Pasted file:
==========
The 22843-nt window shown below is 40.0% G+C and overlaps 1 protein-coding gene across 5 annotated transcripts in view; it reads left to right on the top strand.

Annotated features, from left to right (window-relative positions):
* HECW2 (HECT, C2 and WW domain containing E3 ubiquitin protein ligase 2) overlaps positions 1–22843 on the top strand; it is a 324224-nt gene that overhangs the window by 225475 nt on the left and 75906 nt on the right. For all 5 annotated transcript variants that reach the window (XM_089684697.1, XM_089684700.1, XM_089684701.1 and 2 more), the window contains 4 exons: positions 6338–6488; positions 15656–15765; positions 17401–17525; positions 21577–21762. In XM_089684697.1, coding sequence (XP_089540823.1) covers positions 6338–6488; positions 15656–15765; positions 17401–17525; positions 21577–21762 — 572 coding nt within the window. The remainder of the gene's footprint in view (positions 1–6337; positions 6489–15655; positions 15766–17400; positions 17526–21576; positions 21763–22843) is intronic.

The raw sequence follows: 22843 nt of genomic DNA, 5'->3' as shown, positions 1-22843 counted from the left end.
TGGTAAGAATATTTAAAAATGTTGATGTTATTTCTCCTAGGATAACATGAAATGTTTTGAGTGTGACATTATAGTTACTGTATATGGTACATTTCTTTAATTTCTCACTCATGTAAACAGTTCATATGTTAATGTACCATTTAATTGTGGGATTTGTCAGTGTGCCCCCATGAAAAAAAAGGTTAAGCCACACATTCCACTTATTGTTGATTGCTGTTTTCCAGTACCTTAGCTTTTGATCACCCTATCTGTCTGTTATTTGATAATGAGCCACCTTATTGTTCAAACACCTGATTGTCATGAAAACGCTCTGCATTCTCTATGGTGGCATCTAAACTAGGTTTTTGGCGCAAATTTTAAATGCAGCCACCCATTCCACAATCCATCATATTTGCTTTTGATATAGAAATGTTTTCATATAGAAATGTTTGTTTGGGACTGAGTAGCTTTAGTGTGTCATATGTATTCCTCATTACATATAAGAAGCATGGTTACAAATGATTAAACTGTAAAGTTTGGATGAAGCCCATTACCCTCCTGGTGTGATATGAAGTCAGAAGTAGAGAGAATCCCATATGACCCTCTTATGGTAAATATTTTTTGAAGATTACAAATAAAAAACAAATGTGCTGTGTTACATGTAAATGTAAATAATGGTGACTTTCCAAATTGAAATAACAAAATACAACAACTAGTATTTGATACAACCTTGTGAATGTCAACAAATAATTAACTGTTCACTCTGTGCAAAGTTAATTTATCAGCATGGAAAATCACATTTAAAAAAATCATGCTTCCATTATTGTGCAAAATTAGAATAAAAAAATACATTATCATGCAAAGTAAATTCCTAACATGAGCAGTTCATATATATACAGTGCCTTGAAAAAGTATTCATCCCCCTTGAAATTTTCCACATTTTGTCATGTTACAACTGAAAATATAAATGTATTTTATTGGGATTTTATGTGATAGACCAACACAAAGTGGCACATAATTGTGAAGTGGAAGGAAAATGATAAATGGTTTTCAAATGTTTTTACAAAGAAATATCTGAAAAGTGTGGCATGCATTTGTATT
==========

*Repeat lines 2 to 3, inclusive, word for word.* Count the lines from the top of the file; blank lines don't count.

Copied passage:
Annotated features, from left to right (window-relative positions):
* HECW2 (HECT, C2 and WW domain containing E3 ubiquitin protein ligase 2) overlaps positions 1–22843 on the top strand; it is a 324224-nt gene that overhangs the window by 225475 nt on the left and 75906 nt on the right. For all 5 annotated transcript variants that reach the window (XM_089684697.1, XM_089684700.1, XM_089684701.1 and 2 more), the window contains 4 exons: positions 6338–6488; positions 15656–15765; positions 17401–17525; positions 21577–21762. In XM_089684697.1, coding sequence (XP_089540823.1) covers positions 6338–6488; positions 15656–15765; positions 17401–17525; positions 21577–21762 — 572 coding nt within the window. The remainder of the gene's footprint in view (positions 1–6337; positions 6489–15655; positions 15766–17400; positions 17526–21576; positions 21763–22843) is intronic.